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Santa Monica Officials Explore Homeless Strategies at Washington Summit

By Olin Ericksen
staff Writer

March 21 -- City officials continued to look outside Santa Monica for solutions to homelessness, eyeing programs as nearby as San Diego and as far away as London at a national summit in Washington D.C. this month.

Held March 8 by the United States Interagency Council on Homelessness, the conference focused on best practices used in other cities as a way to help the nation’s estimated 750,000 people who live on the streets each night.

With roughly 12 percent, or nearly 90,000, of the country’s homeless living in and around Los Angeles County, the region’s representatives made their presence felt in the nation’s capital.

By examining what is working elsewhere, City officials said they hope to improve on policies to help the nearly 2,800 homeless estimated to live in Santa Monica and coordinate local efforts with those of the surrounding region, officials said.

"Santa Monica is not the only community productively rethinking expanded approaches to homelessness," said Council member Kevin McKeown who attended the conference with Mayor Richard Bloom.

"Again we heard positive results from new programs, mostly focused on providing real housing rather than ongoing supportive services for people remaining on the street," McKeown said.

Nearly three years ago, Santa Monica began implementing a strategy known as Housing First, which provides permanent housing in supportive settings for those who have been on the street the longest and suffer from mental illness or addiction, or both.

While continuing traditional services, proponents argue that targeting the "chronic homeless" may be more cost-effective for municipalities whose emergency services and hospitals are inundated by homeless individuals and families.

Nationally, the strategy has been working for a handful of cities, such as Denver and New York, Santa Monica officials present at the meeting noted.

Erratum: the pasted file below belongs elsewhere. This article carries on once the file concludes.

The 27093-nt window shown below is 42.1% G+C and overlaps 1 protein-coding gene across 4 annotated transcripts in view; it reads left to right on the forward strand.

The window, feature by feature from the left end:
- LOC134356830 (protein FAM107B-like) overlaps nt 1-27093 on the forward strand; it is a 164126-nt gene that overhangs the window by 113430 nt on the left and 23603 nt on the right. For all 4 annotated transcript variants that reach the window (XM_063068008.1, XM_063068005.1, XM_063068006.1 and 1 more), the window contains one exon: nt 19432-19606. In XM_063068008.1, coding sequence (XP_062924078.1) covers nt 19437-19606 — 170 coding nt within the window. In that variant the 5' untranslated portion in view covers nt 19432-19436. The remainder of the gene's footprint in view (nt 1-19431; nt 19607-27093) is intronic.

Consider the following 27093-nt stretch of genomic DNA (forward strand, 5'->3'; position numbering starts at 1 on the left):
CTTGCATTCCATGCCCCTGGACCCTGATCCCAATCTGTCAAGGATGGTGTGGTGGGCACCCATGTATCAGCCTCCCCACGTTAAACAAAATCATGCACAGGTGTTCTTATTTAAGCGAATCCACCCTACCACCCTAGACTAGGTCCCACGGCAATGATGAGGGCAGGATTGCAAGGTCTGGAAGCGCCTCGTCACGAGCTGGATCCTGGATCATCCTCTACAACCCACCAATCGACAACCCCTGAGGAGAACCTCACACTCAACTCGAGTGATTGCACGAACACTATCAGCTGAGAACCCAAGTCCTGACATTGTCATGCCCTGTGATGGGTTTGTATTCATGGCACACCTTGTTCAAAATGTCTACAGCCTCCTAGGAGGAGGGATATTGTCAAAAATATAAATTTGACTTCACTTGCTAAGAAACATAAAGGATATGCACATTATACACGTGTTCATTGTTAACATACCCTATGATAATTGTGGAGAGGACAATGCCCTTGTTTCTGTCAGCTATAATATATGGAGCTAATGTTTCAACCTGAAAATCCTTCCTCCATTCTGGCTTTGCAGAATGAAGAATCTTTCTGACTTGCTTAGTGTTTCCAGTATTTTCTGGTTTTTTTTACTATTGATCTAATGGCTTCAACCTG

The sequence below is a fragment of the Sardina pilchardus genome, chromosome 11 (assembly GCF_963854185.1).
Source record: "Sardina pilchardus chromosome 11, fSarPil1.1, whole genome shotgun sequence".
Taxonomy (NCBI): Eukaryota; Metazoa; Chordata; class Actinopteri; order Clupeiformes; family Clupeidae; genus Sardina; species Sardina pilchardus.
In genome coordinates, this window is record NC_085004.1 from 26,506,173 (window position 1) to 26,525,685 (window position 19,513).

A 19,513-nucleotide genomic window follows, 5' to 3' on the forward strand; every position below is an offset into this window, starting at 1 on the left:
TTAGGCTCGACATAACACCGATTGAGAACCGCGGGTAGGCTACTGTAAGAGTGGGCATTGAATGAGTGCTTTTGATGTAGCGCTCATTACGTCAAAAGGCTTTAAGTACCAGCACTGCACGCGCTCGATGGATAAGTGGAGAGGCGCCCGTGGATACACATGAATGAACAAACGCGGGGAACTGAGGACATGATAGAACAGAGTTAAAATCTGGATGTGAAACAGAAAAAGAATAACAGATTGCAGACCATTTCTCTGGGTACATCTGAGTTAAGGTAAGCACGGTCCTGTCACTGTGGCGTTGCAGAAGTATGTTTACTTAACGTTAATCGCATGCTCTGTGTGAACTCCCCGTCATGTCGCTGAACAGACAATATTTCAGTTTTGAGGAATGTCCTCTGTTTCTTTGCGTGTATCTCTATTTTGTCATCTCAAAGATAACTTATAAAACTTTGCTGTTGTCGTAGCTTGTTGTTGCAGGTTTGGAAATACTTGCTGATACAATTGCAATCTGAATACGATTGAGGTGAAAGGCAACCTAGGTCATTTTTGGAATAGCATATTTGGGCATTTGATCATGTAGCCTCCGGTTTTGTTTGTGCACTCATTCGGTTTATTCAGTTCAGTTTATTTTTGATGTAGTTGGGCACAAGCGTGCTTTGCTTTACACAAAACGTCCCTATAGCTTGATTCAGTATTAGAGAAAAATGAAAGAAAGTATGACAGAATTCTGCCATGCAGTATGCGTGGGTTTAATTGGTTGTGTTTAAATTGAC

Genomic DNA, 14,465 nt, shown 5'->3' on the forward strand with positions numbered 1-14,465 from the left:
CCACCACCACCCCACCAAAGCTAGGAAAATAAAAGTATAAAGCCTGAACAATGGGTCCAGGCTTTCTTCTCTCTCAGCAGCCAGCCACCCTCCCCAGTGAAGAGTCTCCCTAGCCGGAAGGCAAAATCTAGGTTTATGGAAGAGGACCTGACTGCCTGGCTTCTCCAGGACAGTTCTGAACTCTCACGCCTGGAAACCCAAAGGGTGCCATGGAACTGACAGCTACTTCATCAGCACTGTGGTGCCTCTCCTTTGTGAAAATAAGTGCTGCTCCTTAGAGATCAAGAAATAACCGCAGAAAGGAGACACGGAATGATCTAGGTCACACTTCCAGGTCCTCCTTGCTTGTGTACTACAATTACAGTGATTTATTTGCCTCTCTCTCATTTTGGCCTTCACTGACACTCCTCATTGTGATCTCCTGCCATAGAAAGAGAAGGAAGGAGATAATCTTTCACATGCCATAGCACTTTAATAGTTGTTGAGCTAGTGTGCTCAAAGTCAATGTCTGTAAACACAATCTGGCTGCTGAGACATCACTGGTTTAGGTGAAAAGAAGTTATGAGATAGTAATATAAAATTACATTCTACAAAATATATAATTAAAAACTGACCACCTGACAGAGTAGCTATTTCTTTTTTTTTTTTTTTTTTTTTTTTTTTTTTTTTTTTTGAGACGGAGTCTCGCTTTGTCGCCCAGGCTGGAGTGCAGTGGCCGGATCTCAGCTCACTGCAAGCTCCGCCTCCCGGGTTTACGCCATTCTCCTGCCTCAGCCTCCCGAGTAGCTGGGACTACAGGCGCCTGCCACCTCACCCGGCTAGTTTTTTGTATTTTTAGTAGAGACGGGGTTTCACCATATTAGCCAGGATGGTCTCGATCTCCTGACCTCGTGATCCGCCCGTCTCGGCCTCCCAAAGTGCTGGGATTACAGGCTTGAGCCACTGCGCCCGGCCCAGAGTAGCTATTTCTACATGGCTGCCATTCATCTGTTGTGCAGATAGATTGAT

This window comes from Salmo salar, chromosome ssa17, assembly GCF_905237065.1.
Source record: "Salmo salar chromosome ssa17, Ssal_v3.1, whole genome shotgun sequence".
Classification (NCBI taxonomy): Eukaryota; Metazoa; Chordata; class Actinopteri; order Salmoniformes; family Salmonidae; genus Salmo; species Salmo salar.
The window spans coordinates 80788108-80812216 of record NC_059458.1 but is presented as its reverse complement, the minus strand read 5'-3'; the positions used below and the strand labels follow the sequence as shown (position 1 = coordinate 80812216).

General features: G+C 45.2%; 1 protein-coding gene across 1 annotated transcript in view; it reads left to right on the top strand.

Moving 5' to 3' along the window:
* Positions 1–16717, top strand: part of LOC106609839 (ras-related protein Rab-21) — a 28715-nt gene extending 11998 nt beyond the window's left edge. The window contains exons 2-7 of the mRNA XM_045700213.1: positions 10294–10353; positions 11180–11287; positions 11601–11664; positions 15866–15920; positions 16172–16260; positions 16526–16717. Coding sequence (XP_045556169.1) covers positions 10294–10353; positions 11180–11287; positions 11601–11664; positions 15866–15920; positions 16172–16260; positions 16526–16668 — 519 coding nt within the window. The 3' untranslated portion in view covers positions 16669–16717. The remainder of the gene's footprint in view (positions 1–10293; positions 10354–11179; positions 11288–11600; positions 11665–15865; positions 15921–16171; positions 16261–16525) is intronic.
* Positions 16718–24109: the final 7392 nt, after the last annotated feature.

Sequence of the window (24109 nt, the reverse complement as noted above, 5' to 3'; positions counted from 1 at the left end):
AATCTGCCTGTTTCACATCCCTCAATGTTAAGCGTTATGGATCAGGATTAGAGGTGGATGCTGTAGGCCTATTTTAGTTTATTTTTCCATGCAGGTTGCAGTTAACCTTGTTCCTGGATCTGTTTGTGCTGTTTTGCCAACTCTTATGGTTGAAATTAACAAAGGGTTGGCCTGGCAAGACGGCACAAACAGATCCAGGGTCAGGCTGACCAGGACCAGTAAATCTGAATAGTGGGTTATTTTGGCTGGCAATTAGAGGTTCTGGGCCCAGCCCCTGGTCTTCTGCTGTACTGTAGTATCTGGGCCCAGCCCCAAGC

Summit participants also heard how Great Britain is making strides in addressing the chronic homeless, known there as "rough sleepers."

"They've done a strategic outreach to rough sleepers," said Julie Rusk, the City’s Human Services manager, who also attended the conference. "The extent of the problem is certainly smaller, but they've made significant strides, well over 50 percent."

Rusk said Britian's homeless czar, Louis Casey, has taken an aggressive approach to reaching out to the chronic homeless, which Santa Monica officials and local non-profits are looking to mirror.

"It's quite focused and caring, but tough, and it really takes the approach of 'whatever it takes' to get them help," she said.

Other speakers at the summit included Dr. James Dunford, a physician who heads San Diego 's serial inebriate program, a model that offers repeat offenders the choice to sober up and receive services or face jail.

Santa Monica, which has a similar program, may look to San Diego to improve the local model, said Rusk.

In addition, public outreach and alternative giving strategies to address panhandling in downtown Denver could be imported to Santa Monica, Rusk said.

"Part of what they’re doing is looking into the results of their program to compare the levels of panhandling to last year when the program started," Rusk said.

Santa Monica's Downtown business community and the Bayside District Corporation, the nonprofit that manages the Downtown, have long complained that panhandling is rampant and have advocated a change in strategy.

In addition to looking at programs in other cities, strategies in other states may give regional leaders a better model, given the vast and disparate communities in the Los Angeles area, Rusk said.

"Los Angeles is more akin to some of these states in terms of the kind of coordination that is needed than some cities, so it was good to get that feedback," she said.

In addition to new service strategies and coordinating governments’ efforts, housing remained a key concern for many at the conference, especially those coming from the Los Angeles region.

"Where we all struggle is with finding funding and appropriate siting for housing production, and then making sure the newly housed people continue to have access to crucial medical and counseling support for the problems that made them chronically homeless in the first place," said McKeown.

City officials plan to continue pursuing Santa Monica’s new homeless strategies, Rusk said.

The City will begin applying for its second round of federal money for the local Housing First initiative and continue holding a pilot community homeless court that offers services to petty offenders. Held at City Hall, the court held its second session March 2, giving 13 defendants the chance to trade jail time for help in addressing their problems.

City officials are also taking action on several recommendations made by consultants from the Washington-based Urban Institute, including forming a community round-table where stakeholders can permanently discuss homeless issues, according to Rusk.

The City also has started sending out requests for proposals for a new data system to help accurately track the homeless who tap into Santa Monica’s extensive network of social service providers, Rusk said.

All of these efforts, she said, will be underway simultaneously in the next few months.


"Where we all struggle is with finding funding and appropriate siting for housing production."
Kevin McKeown





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